If you’re a technologist who does a lot of portable radiographs, wearing a lead apron and keeping your distance probably isn’t a bad idea.
If you’ve ever wondered how wide the x-ray beam for a Hologic bone mineral density (BMD) scanner is, I can now tell you it’s not very wide. They’re considerably thinner than I expected in fact.
I placed a strip of Gafchromic XRCT film on top of the housing surrounding the x-ray tube and ran the scanner through its various scan modes, moving the strip between each scan.
Each of the vertical stripes represents the width of the beam at about 40 cm from the focal spot and about 10 cm below where the x-ray beam would enter the patient. From left to right are the beam widths for the fastest to the slowest scan modes. The scale on Gafchromic strip is marked off in millimeters.
The beam width for the fastest scan mode is 2 mm. The next two modes have a beam width of 1 mm, and the slowest scan mode uses a beam width that looks like about 0.2 mm. With a source to detector distance of a little over 100 cm, the beam width at the detector ranges from about 5 mm to 0.5 mm.
Just about every medical physicist has a collection of old test gear, phantoms, test objects ,meters and the like.
A few years ago, while rummaging through the equipment cabinet in our store room/library/lab, I came across a variant of a mammography phantom that I hadn’t seen before. Instead of the normal pink wax insert, this one had 16 wax squares of different colours.
Aside from the curved bit of plastic at one end of the phantom (a test object, not a ghostly apparition), it’s the same size as the conventional ACR accreditation phantom. Reminds me of one of those sliding number/picture puzzles where you have to slide the squares around to reconstruct the image.
I let it sit on my book shelf along with some of the other pieces in the collection. A few months ago, I decided it was time to have a look and see what the inside of the wax blocks looked like.
Looks like at some point in its history, the pieces got a little scrambled and reinserted a bit randomly. I was expecting that each colour block would represent a different density. Instead there are the usual fiber, speck, and mass groups, but not nearly as uniformly placed as in the accreditation phantom.
I don’t know how old this phantom is or what time frame it might have been used at work. The only mammography phantom I was familiar with before this one was the pink one, so possibly before 1996 at least. Definitely pre-1999.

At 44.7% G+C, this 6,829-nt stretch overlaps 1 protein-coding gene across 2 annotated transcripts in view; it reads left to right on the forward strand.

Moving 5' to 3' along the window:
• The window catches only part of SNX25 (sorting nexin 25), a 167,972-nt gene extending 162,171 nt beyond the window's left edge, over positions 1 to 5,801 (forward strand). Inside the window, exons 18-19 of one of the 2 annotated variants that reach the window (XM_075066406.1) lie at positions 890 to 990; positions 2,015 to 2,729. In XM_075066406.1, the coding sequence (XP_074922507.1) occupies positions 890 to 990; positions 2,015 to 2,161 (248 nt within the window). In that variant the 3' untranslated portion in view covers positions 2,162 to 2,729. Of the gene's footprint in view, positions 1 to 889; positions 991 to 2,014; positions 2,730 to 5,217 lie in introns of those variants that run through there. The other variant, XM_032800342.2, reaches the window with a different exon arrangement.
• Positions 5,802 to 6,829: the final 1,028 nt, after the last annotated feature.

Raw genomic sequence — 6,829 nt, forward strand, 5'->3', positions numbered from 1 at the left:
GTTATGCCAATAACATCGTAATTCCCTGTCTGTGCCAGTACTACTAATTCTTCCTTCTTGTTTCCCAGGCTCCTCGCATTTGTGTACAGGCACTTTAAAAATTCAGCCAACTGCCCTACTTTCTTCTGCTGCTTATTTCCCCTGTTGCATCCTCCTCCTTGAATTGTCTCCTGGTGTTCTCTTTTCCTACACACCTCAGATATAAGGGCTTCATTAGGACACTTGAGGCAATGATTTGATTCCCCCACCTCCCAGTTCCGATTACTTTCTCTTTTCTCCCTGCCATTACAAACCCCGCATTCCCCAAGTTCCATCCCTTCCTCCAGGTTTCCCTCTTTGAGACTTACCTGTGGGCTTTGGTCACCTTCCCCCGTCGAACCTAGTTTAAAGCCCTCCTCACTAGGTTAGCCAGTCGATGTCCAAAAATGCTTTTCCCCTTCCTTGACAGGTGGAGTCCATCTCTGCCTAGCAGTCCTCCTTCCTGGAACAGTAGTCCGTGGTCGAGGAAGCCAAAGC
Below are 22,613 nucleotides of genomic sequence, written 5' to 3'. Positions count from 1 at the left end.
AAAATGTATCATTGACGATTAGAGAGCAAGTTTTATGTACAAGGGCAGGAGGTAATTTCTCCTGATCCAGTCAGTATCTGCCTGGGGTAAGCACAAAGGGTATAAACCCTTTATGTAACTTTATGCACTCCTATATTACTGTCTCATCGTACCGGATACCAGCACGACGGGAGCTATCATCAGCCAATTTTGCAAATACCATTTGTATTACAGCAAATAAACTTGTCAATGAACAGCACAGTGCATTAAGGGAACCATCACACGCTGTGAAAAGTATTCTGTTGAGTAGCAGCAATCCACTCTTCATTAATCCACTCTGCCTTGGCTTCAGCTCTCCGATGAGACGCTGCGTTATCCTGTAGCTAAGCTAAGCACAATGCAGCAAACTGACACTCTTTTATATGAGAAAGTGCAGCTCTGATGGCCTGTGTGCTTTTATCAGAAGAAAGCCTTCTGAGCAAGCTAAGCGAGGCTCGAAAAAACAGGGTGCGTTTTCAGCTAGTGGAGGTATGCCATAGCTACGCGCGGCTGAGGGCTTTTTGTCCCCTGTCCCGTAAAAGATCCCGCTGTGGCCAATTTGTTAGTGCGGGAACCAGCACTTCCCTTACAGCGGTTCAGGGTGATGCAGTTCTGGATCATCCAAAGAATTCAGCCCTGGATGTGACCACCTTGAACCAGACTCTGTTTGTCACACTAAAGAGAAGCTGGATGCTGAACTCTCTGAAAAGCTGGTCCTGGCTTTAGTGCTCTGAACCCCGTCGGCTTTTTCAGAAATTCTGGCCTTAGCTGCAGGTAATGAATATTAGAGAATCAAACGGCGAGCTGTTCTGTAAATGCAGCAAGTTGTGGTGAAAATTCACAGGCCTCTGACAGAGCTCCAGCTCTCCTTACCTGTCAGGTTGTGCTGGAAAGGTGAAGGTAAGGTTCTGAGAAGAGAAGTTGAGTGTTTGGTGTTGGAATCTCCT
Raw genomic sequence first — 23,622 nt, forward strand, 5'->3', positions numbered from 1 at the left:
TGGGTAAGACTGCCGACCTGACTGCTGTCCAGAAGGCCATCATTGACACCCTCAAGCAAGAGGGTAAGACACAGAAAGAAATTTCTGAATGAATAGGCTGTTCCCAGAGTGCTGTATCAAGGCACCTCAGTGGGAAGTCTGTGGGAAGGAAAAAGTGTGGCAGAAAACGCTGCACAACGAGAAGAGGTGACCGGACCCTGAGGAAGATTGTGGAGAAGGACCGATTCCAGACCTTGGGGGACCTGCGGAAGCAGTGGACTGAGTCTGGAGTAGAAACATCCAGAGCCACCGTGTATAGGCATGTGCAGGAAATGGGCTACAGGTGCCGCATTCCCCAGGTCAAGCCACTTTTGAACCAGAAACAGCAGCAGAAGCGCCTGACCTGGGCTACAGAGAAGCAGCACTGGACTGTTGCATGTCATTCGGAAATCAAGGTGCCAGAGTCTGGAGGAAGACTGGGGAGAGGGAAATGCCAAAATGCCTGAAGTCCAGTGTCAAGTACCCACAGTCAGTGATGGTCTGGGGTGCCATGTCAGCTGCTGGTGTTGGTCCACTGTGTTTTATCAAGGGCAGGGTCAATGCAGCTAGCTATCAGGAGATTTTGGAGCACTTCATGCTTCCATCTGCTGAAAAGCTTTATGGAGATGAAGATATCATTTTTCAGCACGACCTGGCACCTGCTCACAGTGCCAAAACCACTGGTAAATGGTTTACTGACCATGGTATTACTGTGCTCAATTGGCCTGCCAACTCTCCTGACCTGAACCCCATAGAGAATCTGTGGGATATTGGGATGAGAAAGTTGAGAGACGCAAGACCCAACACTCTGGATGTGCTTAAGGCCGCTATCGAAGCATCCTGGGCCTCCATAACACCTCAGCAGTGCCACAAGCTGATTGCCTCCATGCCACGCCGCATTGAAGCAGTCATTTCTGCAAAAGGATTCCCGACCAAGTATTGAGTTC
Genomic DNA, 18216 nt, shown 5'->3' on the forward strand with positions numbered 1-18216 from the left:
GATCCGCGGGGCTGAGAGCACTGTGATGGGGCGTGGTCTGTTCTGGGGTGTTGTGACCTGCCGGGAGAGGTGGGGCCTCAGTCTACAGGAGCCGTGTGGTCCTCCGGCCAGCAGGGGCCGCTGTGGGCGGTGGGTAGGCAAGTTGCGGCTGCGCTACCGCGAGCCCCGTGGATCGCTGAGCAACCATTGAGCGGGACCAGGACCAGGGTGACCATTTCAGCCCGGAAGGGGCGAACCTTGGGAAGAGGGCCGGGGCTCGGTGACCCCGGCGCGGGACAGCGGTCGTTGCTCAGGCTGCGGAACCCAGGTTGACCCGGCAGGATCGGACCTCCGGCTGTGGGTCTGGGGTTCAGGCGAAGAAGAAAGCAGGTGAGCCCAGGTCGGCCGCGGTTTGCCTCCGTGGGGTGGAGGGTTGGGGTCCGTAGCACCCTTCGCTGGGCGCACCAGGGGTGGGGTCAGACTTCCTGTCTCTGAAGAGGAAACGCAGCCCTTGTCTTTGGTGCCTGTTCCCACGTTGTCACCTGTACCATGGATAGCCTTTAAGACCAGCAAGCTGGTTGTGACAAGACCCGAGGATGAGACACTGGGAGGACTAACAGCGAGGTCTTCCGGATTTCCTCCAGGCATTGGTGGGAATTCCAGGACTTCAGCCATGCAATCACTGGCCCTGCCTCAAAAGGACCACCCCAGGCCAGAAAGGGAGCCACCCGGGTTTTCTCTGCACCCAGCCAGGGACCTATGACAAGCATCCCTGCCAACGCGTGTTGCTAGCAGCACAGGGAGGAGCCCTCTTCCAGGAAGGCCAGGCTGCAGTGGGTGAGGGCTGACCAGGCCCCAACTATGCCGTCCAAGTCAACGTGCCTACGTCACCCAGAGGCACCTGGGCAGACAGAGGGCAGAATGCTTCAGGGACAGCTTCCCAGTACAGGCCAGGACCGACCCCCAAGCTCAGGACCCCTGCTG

If anybody out there happens to know anything about this style of mammography phantom, let me know.
Development on my equipment database has slowed down a bit partly because of being busy at work and partly because the database files on my home computer keep getting corrupted for some reason and I haven’t bothered to figure out why or fix it yet.
The equipment tracking part does pretty much everything I need now (still a few things to take care of), so my latest efforts have been on trying to get the test data locked in my spreadsheets into the database.
I started off using the PhpSpreadsheet package (which is still under development), but I found a lot of what was in the documentation wouldn’t work. I ended up going to the older PHPExcel package instead. Using this made it relatively easy to create some LaravelArtisan commands that pick out the test datafrom my spreadsheets and stick them into the database. Now I can batch add data to the database using a simple shell script. One problem with the current commands is that they won’t work with older version of my spreadsheets yet because the locations of some of the data has changed over time. Not sure I’m too worried about that yet. They also don’t handle problems very gracefully yet. Something to work on later perhaps.
The DB schema for the test data is still being worked on, but I think I’ve got something that will let me pick out data for an individual survey, as well as show a time series from a specific test for a given machine.
Current works in progress are views to display the test data. I’ve got a few done, but still have a bunch more to do.
I love how easy doing all of this has been with Laravel.